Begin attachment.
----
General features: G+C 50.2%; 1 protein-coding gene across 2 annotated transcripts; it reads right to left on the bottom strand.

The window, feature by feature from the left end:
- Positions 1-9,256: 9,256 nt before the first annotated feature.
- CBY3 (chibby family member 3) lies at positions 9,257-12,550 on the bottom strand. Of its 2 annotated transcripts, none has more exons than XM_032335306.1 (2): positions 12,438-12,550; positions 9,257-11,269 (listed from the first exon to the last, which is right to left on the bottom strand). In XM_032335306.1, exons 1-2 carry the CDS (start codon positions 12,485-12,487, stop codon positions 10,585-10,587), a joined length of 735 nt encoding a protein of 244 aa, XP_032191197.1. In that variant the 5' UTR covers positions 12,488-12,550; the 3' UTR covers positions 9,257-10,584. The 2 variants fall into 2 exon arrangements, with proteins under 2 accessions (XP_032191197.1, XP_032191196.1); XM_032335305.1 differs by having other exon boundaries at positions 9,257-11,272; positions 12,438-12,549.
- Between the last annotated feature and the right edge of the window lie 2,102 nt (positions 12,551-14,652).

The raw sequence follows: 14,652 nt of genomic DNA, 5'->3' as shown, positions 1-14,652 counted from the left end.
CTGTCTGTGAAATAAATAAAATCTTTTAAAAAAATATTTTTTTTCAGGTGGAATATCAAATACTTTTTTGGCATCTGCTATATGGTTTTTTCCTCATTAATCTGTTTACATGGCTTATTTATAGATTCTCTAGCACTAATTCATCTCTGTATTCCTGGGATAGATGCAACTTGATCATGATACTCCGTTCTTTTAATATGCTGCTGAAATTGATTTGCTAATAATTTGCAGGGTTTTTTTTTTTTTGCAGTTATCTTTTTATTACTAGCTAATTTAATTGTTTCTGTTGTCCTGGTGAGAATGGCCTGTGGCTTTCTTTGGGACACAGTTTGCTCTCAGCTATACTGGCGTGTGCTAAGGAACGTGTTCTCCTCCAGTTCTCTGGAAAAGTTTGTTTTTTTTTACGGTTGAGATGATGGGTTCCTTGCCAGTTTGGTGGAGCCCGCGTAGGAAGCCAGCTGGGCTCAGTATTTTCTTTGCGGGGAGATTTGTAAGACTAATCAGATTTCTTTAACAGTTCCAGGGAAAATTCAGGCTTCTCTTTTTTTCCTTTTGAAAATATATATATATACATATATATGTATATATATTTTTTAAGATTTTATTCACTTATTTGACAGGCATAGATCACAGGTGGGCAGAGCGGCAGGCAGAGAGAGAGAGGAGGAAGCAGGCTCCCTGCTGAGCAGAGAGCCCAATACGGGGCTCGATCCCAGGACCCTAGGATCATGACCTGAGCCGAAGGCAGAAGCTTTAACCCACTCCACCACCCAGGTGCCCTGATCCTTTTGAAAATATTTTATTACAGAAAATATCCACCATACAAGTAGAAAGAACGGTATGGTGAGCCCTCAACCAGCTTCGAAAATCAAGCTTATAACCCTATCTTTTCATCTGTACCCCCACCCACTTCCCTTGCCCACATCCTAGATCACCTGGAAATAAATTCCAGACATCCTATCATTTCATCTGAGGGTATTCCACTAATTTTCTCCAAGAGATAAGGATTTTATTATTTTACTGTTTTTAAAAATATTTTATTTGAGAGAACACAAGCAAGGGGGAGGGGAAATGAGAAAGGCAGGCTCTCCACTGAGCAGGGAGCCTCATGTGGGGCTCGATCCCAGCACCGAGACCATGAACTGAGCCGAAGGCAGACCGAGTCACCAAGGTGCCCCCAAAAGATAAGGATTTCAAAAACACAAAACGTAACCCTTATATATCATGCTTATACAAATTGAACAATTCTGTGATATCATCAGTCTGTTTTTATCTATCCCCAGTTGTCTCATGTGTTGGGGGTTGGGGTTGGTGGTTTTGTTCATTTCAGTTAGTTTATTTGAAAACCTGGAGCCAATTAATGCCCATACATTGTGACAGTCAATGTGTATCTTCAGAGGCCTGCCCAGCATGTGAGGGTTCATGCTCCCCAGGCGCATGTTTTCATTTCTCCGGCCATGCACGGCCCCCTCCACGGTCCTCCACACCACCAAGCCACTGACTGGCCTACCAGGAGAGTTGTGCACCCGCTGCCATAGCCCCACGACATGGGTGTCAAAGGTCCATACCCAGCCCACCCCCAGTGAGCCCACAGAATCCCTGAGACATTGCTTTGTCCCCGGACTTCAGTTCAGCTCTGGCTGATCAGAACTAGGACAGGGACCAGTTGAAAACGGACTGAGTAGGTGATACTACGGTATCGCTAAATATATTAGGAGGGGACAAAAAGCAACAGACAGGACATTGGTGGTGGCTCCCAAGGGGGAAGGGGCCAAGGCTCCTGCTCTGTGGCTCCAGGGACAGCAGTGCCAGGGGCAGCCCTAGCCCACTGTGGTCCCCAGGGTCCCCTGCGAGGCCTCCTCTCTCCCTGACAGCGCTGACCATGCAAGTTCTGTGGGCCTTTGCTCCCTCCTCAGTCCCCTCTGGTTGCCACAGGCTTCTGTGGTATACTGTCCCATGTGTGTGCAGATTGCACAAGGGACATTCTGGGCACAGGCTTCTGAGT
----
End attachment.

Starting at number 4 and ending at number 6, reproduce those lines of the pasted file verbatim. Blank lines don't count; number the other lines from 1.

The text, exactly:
- CBY3 (chibby family member 3) lies at positions 9,257-12,550 on the bottom strand. Of its 2 annotated transcripts, none has more exons than XM_032335306.1 (2): positions 12,438-12,550; positions 9,257-11,269 (listed from the first exon to the last, which is right to left on the bottom strand). In XM_032335306.1, exons 1-2 carry the CDS (start codon positions 12,485-12,487, stop codon positions 10,585-10,587), a joined length of 735 nt encoding a protein of 244 aa, XP_032191197.1. In that variant the 5' UTR covers positions 12,488-12,550; the 3' UTR covers positions 9,257-10,584. The 2 variants fall into 2 exon arrangements, with proteins under 2 accessions (XP_032191197.1, XP_032191196.1); XM_032335305.1 differs by having other exon boundaries at positions 9,257-11,272; positions 12,438-12,549.
- Between the last annotated feature and the right edge of the window lie 2,102 nt (positions 12,551-14,652).

The raw sequence follows: 14,652 nt of genomic DNA, 5'->3' as shown, positions 1-14,652 counted from the left end.